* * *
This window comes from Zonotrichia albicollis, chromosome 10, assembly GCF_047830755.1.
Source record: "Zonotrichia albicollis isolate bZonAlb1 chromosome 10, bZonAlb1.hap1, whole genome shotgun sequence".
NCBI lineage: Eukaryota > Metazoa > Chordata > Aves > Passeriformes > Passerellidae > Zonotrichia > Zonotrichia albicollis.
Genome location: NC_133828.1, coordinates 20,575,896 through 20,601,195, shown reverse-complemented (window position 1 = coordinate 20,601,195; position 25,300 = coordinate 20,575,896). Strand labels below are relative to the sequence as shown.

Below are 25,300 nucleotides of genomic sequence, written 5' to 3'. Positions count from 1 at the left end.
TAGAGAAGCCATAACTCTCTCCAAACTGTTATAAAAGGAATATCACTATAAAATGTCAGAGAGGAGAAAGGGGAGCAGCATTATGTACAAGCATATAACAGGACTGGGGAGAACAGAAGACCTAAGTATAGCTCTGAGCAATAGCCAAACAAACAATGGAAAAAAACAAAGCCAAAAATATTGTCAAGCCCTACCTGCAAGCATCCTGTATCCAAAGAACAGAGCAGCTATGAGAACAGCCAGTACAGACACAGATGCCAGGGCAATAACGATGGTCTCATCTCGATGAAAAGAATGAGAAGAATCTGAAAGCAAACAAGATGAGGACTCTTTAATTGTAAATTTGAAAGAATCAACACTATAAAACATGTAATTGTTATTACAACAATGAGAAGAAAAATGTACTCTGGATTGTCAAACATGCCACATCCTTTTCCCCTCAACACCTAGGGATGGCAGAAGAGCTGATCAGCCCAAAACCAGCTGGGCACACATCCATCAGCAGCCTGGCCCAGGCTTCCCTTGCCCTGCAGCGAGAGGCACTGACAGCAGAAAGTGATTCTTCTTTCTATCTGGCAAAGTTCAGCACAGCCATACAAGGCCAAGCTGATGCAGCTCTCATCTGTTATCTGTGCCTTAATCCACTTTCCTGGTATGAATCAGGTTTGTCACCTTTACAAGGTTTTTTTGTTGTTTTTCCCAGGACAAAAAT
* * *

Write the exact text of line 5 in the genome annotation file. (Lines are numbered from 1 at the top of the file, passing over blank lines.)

Below are 25,300 nucleotides of genomic sequence, written 5' to 3'. Positions count from 1 at the left end.